SKF NOTE: This exchange is from my 1983 interview with Dave Weckl for Modern Drummer. Most of this interview is not published anywhere. Portions of it were published in MD as a profile of Dave Weckl. I first heard of Dave Weckl around the same time I met and interviewed Gary Chester. Here’s the back story.
Weckl was age 23 when we met. He was living in Bridgeport, CT getting ready to go on tour with Simon and Garfunkel — arguably the first major gig that put Weckl on the map.
Dave and I were talking about his rehearsing songs for the 1983 Simon & Garfunkel tour. That’s where this part of our interview starts. Two more points: this interview took place about two years before Gary Chester’s New Breed drum method book was first published. Also, a great place to learn more about Gary Chester is the In Memory of Legendary Drummer Gary Chester Facebook page.
Scott K Fish: When you were practicing the songs did anything challenge you technically?
David Weckl: No. I had to work out something new on Allergies. There’s two drummers playing the track on the album. Steve Gadd was playing the beat under Simmons drum fills by Steve Ferrone. There were two parts going on and I had to take the main ingredients of both and come up with a groove.
That was challenging because I ended up playing a left hand hi-hat part and Simmons fills with the right hand — while keeping the groove happening underneath. It was all the stuff that I’d learned from Gary Chester. If I have to do something left handed now it’s no longer a big deal. Because I went through a couple of retarded stages with [Gary Chester].
I’m still studying with Gary off-and-on now. But I plan on studying with him full-time again when I get off this tour. I’ve been studying with him about seven months.
SKF: How had you changed from your first lesson with Gary compared to the way you were playing seven months later?
DW: My concentration level had changed. It had gone up considerably just towards concentrating on what I was actually playing. I was actually hearing what I was playing instead of letting a little ghost note go in here or there.
Every time I walked in to a lesson I felt [like a novice]. [Gary] would come up with a different system every week. I’d go home and practice it and get it down so it was cooking.
I’d come back the next week and [Gary] would tell me to do something else with it that I hadn’t practiced — and make me feel [like a novice] all over again.
It was great though. His lessons are such a challenge.
At first I had no idea what Gary’s teaching was like. My friend, John, said, “You should go talk to Gary, man.” Because I was getting impatient. This was even before I’d gotten the gig with French Toast. I was spending a lot of time practicing, and I knew what I could do if just given the opportunity.
John said, “You should talk to Gary. He’s got so many connections. He could help yo out and get you into the studio.”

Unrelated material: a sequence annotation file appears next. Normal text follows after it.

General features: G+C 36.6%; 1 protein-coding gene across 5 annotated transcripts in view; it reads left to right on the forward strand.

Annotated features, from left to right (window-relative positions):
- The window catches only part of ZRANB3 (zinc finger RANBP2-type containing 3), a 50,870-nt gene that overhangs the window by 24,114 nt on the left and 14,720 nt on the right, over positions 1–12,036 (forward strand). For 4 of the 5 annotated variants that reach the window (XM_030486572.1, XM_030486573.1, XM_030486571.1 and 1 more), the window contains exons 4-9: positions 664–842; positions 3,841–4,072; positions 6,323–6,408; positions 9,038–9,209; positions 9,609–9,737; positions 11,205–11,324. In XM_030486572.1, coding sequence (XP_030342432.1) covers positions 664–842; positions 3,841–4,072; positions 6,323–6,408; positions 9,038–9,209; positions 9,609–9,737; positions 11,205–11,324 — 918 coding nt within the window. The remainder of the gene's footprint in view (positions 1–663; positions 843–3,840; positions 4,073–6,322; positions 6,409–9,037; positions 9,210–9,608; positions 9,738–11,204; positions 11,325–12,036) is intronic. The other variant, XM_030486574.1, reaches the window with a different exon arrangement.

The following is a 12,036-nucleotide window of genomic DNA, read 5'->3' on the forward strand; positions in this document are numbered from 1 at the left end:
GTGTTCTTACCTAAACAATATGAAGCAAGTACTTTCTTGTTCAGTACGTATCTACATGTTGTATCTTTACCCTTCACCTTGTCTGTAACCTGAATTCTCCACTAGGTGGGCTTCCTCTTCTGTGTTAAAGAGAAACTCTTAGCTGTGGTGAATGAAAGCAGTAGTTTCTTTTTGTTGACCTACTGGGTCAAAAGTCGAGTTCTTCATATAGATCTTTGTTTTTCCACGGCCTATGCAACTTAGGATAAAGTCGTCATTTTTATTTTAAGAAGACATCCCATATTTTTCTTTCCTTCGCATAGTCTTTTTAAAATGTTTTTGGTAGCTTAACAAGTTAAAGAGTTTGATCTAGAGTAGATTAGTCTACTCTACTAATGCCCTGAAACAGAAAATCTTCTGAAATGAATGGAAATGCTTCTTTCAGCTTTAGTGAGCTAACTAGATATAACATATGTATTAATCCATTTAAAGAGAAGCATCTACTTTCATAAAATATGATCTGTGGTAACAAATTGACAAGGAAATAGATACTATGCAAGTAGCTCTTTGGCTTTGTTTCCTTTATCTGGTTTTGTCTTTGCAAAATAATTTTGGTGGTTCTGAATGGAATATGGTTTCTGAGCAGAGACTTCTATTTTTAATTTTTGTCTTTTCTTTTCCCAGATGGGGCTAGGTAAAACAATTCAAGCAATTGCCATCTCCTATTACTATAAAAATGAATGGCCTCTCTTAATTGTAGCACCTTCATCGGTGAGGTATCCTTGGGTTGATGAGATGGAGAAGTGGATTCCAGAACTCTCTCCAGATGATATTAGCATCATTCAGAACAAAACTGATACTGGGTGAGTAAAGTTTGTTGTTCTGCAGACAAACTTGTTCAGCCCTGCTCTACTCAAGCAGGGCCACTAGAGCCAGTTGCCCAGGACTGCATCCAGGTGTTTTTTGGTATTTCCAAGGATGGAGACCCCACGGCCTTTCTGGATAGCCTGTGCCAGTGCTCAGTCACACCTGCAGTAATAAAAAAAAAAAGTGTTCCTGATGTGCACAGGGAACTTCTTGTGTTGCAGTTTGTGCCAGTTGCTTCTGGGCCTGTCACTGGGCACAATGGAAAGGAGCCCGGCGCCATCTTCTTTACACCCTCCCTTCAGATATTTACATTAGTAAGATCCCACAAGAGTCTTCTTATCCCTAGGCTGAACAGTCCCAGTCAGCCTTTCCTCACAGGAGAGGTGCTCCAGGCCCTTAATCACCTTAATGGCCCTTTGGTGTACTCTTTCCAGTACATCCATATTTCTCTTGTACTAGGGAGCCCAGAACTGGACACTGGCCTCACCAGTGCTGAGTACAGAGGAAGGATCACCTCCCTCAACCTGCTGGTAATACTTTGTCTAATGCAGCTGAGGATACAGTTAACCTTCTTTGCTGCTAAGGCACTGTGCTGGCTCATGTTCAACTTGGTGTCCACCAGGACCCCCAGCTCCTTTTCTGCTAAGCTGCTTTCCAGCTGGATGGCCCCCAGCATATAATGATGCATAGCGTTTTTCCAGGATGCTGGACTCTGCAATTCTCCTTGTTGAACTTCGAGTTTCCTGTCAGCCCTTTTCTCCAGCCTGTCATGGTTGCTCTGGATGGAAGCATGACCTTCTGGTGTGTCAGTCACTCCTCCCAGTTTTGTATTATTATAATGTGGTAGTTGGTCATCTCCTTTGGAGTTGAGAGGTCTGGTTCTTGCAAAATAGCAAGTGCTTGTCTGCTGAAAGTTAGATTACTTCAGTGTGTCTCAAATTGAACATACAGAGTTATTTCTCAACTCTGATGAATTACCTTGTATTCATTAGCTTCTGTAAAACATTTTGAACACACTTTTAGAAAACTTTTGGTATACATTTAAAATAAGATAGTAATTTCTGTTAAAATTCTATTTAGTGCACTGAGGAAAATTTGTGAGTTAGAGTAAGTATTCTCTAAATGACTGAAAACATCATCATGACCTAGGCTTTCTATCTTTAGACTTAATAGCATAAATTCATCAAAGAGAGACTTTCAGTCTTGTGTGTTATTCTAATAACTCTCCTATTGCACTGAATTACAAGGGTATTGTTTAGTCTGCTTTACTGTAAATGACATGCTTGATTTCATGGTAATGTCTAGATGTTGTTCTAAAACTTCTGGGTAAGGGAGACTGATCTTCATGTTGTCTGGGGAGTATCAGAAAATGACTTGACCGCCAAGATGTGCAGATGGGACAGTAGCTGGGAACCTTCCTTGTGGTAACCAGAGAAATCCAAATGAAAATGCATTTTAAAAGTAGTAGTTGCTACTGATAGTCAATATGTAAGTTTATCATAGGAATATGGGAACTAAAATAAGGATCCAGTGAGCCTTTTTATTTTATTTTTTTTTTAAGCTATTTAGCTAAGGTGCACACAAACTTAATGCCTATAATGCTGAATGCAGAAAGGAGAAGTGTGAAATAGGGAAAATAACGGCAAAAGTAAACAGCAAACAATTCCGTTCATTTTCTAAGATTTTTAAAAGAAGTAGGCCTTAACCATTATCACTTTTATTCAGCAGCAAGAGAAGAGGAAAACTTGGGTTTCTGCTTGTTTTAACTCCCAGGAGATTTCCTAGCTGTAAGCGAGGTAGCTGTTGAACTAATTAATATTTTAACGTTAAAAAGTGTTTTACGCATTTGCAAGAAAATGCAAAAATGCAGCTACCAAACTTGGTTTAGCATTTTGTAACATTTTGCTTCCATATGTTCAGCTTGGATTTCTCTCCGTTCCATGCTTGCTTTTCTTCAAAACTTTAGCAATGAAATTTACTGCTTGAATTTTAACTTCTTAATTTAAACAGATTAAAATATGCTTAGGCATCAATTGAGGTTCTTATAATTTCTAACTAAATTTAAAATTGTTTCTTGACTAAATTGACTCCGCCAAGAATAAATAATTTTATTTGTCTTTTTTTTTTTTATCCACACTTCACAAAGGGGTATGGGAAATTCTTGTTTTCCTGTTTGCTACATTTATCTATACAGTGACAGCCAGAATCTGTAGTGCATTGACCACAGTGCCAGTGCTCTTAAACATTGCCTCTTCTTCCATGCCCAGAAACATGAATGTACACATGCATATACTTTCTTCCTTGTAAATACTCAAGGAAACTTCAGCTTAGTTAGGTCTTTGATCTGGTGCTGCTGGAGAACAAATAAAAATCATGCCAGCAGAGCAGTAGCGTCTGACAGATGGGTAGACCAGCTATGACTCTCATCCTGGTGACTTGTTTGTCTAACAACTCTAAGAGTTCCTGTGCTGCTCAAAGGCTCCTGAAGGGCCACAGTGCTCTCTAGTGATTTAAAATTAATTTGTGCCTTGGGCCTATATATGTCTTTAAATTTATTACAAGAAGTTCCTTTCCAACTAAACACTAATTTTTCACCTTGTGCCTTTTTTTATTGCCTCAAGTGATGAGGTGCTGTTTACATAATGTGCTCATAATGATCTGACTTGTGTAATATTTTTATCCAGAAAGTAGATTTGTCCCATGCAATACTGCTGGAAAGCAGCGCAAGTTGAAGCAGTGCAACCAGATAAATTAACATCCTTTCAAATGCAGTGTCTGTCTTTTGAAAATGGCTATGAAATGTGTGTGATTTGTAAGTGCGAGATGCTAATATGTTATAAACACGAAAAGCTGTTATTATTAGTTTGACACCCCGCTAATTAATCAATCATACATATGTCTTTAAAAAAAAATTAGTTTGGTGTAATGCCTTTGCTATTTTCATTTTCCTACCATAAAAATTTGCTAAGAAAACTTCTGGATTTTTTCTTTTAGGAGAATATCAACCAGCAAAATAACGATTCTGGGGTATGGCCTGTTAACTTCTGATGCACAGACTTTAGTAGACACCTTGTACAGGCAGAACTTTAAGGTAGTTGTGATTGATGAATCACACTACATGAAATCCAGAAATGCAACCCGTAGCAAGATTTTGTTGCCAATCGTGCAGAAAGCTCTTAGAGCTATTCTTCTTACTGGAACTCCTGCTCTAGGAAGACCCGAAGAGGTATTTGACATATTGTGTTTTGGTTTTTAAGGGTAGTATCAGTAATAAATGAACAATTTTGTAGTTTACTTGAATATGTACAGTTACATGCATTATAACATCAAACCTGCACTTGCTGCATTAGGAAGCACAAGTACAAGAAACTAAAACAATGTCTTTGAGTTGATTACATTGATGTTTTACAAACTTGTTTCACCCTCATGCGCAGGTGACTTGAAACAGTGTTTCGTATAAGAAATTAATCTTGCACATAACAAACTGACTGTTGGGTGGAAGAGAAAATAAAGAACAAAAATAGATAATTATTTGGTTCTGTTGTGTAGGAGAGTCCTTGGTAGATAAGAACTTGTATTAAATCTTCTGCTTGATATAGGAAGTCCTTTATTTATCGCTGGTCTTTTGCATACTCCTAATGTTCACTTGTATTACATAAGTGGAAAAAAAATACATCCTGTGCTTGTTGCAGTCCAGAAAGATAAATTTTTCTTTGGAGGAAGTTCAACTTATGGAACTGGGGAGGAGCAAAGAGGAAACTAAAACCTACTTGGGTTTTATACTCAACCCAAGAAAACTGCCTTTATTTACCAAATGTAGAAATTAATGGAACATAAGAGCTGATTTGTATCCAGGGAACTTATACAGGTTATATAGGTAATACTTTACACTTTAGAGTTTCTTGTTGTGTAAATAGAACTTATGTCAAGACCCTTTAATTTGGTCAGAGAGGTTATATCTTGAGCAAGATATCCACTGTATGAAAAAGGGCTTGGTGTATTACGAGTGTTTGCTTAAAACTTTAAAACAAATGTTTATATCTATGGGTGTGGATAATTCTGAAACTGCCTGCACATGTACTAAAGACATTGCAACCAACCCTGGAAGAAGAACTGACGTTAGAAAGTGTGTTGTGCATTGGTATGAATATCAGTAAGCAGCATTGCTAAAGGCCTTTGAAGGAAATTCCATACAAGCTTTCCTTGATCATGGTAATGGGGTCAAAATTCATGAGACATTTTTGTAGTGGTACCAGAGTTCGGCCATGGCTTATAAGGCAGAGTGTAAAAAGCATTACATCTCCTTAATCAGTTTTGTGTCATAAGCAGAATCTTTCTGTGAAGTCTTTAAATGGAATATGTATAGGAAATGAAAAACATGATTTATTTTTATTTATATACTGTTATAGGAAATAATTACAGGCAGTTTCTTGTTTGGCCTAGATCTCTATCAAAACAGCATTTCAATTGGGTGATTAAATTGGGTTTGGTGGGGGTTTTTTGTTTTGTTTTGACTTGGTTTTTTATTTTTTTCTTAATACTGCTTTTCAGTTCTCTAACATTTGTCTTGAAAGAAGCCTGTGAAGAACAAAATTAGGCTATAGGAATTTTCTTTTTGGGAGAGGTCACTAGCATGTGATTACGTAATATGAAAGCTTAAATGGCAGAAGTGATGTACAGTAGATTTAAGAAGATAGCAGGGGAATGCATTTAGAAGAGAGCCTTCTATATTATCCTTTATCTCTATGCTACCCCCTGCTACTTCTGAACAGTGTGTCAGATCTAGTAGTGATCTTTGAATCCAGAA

I said that I didn’t want to just approach [Gary] and say, “Hey, could you turn me on to some studio work? I can play.” I was just interested in taking a couple of lessons to see what he was all about.
Gary said, “Well, what I’m going to teach you I can’t really do in a couple of lessons. Either come study with me on a steady basis or it doesn’t happen.”
So I agreed. I wanted to find out what was going on. I went up there with the attitude that if I could do whatever he wants me to do, then after a few lessons I want to talk to him about some studio work. And if I can learn something from [Gary] — great.
I walked in there, man, and after I was done I felt like I was starting over. On my first lesson! I was embarrassed to death. Any idea of me even talking to him about wanting to do anything just went right out the window after the first ten minutes.
He was laying this stuff on me that had to do with hand and eye coordination.
For instance, one of [Gary’s] systems is keeping a consistent bass drum pattern, keeping a consistent hi-hat pattern, and then there is a snare drum line to read in-between. And on top of that, you sing the quarter note, you sing what you’re doing with the bass drum after that. Then you sing what you’re doing with the snare drum. You do this left-handed and right-handed.
Then he comes up with all these other ways to play the bass [drum] line. It gets nuts. And that’s only one of the things [Gary] does.
The coordination thing is unbelievable because you actually have five coordination things going on when you’re singing something against it. That helped me out with my time so much. Not that I had terrible time before that. But it just made me concentrate on it that much more. I could actually feel and sing the quarter note to myself — or sing the eighth note, or whatever — to help me really concentrate on what was going on.
If you’re able to do that and play against it, it’s unbelievable how much it helps lock it in so much more.
SKF: So [Gary Chester’s] is a very valid teaching system.
DW: Oh yeah. It enables you to take a line — something you hear in the music — and what you’re striving for from all this is to be able to play it any way.
Say, for instance, that a producer comes up to you and says, “I’d like you to play this type of thing.” The idea is to be able to say, “Okay,” and do it. Not to then sit down and work it our for an hour while you’re trying to figure out what to play.
A lot of people get hung up on reading. They say, “I just can’t read that well.” And a lot of times they can read rhythms fine. A lot of it is having the coordination to fit those rhythms in along with the beat, and try to make it all groove, and try to make the music happen.
You have hot to be able to see that whole thing and be able to see the beat as you’re playing
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